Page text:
Mike explained that after his previous home burned down, he and his right-hand man Jose then built the 3,400 sq. ft. structure almost entirely by themselves (other than letting a crew pour the foundation in 1998) based on designs of European castles. Mike was even quoted as saying he built the furniture himself too as he had difficulty finding appropriate items “off the shelf.”
First things first: Prove the catapult works.
Mike didn’t let the kids down. A big rock was launched into the moat and we all found simple joy in watching it splash to its final resting place.
Second things second: Distribute the sharp pointy objects.
Or dull wooden sticks, rather — but thankfully the kids’ imaginations were in high enough gear. Mike welcomed them to choose a sword of their liking. The kids were particular about which would be their very own Excalibur and took their time. Mike was in no rush.
After the swords were claimed by their rightful owners, Mike asked them to line up so he could proceed with a knighting ceremony. Then they all rampaged the castle in grand attack. Thankfully, despite the onslaught of youthful rambunctiousness, roars, and laughter upon the castle entry, it remained standing.
Then they were officially Knighted (is that traditionally capitalized? It should be).
There is something to be said for the mechanical wonder that is the drawbridge. It features a giant squirrel cage that requires two biggish people to get inside the wheel and run, effectively lifting the nearly 3,000-lb entry gate.
The Torture Chamber
Once inside the castle, a loose tour is in effect but you’re free to roam and explore as you please. The torture chamber seems to be at the top of the To See list for most, with its bed of nails, hanging cage, stocks, and assorted chains. Feel free to try it all on for size… if you dare!
The Grand Feasting Hall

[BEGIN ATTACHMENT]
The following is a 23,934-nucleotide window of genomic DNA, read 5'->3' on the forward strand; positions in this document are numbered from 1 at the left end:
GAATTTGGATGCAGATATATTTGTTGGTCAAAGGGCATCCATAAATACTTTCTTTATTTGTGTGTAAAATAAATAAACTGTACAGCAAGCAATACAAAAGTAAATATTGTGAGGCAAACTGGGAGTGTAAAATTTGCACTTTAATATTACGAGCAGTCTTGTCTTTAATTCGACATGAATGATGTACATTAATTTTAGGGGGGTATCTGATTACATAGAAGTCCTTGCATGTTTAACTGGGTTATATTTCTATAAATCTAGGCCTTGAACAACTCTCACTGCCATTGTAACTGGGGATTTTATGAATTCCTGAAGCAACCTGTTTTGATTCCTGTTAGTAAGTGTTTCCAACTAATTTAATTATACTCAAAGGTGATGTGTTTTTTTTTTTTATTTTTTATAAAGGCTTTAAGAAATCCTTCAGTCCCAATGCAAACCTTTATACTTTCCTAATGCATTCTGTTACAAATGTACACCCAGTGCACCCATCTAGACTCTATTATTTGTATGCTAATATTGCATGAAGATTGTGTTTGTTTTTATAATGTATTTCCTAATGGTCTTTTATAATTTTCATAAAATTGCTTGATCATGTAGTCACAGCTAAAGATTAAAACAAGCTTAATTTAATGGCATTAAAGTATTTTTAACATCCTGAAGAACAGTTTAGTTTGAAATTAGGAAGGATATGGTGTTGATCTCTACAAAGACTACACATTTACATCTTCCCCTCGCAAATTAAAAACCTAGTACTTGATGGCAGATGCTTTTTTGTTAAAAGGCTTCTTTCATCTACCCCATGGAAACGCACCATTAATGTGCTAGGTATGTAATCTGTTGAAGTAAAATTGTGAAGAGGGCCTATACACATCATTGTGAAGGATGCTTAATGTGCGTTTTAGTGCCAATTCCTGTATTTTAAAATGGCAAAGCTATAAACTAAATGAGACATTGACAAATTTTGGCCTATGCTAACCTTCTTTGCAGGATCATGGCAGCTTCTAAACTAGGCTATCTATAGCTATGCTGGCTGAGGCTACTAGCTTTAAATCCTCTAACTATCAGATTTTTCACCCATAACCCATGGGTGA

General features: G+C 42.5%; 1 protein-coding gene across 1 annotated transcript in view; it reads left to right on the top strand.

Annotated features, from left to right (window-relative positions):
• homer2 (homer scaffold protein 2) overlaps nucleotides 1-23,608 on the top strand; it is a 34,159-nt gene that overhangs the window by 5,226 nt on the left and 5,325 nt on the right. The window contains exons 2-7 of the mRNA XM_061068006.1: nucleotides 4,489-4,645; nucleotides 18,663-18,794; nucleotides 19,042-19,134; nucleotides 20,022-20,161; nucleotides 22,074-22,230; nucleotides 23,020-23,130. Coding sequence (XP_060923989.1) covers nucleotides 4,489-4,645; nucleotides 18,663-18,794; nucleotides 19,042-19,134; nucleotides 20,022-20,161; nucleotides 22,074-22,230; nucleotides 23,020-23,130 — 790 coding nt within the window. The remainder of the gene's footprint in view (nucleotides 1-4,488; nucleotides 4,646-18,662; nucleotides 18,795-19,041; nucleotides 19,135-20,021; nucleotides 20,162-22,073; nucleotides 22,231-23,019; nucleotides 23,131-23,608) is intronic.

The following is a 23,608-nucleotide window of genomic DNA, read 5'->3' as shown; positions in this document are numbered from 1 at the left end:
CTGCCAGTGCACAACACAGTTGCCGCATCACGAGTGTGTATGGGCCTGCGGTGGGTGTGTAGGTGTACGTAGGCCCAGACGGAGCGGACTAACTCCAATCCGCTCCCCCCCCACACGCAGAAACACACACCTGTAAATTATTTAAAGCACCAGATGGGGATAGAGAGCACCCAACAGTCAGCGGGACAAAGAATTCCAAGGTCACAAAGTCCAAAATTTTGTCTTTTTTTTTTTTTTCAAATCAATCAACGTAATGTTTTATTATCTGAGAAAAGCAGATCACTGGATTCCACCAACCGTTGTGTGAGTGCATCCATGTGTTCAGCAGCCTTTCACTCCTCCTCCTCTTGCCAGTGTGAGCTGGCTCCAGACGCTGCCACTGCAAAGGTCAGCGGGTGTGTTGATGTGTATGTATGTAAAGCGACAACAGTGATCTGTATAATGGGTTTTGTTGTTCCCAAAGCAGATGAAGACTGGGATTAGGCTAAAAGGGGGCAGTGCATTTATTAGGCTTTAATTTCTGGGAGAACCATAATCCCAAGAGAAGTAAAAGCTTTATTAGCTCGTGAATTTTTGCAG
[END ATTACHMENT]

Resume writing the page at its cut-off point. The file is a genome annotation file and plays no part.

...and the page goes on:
This hall holds a 32 ft. long table that seats 27 noble ladies and gentlemen. No feasting took place here during our group tour, but I imagine it might serve for weddings, dinner theater, and other special events.
The Chapel and More
Quaint little chapel with pews and religious artifacts.
Resident Irish Wolfhound named Avalon.
The Belltower (entry is off to the left) is currently being completed. The castle features several other huge turrets on the roof, which you can look out from. I don’t recommend climbing the staircase with babies or young children.
After a tour of all the rooms, we took a nice walk around the castle perimeter, along 20 acres of lily-pad covered moat, cedar forest and hills.
I hear there’s a liquor room here too, but sadly I didn’t get a chance to sniff around for it. MaiTai’s always gotta be cramping my style… 😉
Speaking of sustenance, lunch marked the end of our tour. We didn’t eat in the grand feasting hall but instead in the kitchen, which is superbly charming in impressive old-world fashion with a giant oven and lots of space for a big touring group to sprawl out comfortably.
More rooms are found adjacent to the lunching area as Mike’s living quarters are steps away (and they don’t fail to continue the standard of medieval authenticity!). Upstairs you can check out the guest bedrooms. Or avoid the vertical climb with little ones and stay downstairs in the cozy sitting room, where you can watch a clip from a movie that was filmed at this location.